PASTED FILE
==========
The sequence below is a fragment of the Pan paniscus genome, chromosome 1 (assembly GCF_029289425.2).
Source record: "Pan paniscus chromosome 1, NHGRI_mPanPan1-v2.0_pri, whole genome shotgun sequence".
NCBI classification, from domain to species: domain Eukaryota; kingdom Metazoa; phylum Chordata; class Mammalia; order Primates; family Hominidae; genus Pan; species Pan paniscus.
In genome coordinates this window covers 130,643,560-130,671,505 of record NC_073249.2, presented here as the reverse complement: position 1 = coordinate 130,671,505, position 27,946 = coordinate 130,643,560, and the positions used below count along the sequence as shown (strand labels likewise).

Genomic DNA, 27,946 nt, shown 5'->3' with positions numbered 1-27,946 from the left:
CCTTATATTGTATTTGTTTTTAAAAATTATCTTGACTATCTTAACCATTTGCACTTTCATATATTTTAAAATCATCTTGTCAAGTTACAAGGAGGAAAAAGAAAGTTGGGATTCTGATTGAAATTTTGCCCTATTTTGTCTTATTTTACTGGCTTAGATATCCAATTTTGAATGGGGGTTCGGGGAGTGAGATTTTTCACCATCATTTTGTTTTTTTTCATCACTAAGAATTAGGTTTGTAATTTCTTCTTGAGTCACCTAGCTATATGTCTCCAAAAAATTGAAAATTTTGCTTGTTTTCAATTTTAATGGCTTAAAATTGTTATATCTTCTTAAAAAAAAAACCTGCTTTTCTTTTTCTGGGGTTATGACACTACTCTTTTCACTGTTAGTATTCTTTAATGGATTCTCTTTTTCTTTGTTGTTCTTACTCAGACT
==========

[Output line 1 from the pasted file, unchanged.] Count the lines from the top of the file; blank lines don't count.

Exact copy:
The sequence below is a fragment of the Pan paniscus genome, chromosome 1 (assembly GCF_029289425.2).